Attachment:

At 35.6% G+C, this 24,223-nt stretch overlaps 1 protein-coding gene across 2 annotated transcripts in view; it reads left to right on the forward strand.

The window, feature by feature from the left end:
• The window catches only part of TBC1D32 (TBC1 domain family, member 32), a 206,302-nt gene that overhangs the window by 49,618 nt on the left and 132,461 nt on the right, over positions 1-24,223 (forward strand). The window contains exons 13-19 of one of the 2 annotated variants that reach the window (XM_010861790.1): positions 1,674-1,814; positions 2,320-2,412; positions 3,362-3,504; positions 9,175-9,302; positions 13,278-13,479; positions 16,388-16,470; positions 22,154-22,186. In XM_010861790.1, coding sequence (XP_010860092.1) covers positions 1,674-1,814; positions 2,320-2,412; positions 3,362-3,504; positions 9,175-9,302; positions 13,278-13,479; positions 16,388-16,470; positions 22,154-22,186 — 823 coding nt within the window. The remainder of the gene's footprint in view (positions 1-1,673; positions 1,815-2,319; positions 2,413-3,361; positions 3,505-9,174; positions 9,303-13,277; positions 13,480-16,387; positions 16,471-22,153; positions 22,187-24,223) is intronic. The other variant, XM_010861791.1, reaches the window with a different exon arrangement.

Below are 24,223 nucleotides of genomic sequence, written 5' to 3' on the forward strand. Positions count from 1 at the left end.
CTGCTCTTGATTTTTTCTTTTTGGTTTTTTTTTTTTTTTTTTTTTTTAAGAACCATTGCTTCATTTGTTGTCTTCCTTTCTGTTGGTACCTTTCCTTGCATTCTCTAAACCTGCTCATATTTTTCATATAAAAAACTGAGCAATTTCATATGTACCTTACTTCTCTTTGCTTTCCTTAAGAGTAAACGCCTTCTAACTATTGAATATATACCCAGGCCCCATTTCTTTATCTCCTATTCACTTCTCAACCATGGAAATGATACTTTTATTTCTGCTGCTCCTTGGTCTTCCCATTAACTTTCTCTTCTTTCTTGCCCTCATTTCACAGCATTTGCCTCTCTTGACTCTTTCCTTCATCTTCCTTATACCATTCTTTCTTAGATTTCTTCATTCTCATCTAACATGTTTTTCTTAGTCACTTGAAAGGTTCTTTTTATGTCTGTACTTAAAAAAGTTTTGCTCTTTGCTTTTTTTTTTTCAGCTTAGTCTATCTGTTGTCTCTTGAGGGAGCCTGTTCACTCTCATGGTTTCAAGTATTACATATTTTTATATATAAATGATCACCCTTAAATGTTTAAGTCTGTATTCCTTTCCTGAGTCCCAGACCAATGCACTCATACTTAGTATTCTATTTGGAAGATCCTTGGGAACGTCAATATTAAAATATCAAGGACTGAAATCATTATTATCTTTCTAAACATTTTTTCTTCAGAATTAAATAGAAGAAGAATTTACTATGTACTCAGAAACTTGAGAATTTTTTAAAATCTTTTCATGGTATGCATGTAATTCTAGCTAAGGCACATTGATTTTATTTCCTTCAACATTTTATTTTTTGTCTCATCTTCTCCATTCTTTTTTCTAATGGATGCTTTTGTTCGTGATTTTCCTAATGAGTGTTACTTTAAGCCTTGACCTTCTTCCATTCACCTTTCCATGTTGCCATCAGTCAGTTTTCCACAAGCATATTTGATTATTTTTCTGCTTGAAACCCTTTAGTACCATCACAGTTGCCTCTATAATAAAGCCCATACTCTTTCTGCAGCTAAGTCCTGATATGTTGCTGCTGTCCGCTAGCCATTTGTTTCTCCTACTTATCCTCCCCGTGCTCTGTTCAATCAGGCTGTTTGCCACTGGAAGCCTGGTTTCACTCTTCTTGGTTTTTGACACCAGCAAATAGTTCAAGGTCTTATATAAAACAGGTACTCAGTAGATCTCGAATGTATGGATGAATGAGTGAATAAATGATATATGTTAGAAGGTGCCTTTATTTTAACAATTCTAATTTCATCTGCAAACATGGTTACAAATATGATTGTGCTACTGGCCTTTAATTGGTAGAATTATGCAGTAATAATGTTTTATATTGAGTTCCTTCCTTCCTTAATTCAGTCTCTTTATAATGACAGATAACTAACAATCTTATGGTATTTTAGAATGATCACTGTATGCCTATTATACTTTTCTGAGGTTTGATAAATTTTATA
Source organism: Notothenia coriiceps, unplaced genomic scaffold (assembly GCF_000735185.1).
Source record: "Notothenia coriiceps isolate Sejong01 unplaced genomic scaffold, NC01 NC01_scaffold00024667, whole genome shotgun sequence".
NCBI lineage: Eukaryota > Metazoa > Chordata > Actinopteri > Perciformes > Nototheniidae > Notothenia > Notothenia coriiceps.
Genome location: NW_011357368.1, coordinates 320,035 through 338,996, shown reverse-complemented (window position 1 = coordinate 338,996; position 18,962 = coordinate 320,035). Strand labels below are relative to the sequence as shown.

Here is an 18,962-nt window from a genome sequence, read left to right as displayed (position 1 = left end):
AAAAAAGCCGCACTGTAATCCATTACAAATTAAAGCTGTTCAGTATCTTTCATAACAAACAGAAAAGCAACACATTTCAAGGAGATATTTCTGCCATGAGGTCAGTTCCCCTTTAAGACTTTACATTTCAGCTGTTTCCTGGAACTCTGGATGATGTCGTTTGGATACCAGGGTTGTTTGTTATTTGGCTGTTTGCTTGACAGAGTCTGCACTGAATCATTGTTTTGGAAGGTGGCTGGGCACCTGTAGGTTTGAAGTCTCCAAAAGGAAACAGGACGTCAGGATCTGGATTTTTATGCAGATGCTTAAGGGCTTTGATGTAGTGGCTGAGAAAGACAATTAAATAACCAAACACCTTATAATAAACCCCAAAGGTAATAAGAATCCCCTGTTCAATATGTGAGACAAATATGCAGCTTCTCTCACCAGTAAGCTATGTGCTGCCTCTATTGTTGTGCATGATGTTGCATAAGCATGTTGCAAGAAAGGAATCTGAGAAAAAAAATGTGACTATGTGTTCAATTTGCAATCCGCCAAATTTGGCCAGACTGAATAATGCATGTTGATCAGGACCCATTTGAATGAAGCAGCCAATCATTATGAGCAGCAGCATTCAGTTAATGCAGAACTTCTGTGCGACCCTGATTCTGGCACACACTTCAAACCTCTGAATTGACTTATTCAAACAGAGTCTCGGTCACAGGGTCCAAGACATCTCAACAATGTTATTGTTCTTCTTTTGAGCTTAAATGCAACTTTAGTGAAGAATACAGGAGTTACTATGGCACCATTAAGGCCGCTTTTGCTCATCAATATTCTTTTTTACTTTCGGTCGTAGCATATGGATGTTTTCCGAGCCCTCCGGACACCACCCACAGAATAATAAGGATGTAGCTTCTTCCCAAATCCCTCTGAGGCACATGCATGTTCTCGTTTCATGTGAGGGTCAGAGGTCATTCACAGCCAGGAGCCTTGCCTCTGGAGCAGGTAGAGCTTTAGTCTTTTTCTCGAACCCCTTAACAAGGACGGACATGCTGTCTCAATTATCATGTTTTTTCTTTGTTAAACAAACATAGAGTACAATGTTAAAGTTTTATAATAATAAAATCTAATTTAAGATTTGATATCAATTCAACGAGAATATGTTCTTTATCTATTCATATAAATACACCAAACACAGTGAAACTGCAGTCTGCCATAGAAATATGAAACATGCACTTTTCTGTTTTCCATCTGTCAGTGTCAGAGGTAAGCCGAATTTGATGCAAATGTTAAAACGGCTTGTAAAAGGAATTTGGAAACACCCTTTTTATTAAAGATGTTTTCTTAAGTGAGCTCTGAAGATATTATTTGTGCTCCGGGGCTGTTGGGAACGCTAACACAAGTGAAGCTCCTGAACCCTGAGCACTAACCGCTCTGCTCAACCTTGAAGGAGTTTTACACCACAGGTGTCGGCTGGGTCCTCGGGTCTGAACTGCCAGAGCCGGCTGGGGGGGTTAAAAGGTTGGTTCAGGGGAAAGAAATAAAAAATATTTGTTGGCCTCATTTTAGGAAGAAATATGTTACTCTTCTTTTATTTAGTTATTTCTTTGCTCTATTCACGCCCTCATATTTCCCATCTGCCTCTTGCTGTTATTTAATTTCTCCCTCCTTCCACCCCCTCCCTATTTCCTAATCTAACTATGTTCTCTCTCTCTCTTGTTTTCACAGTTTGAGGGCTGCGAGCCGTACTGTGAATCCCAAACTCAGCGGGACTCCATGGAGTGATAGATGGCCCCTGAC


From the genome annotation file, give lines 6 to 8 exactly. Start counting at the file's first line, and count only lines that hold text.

Source organism: Notothenia coriiceps, unplaced genomic scaffold (assembly GCF_000735185.1).
Source record: "Notothenia coriiceps isolate Sejong01 unplaced genomic scaffold, NC01 NC01_scaffold00024667, whole genome shotgun sequence".
NCBI lineage: Eukaryota > Metazoa > Chordata > Actinopteri > Perciformes > Nototheniidae > Notothenia > Notothenia coriiceps.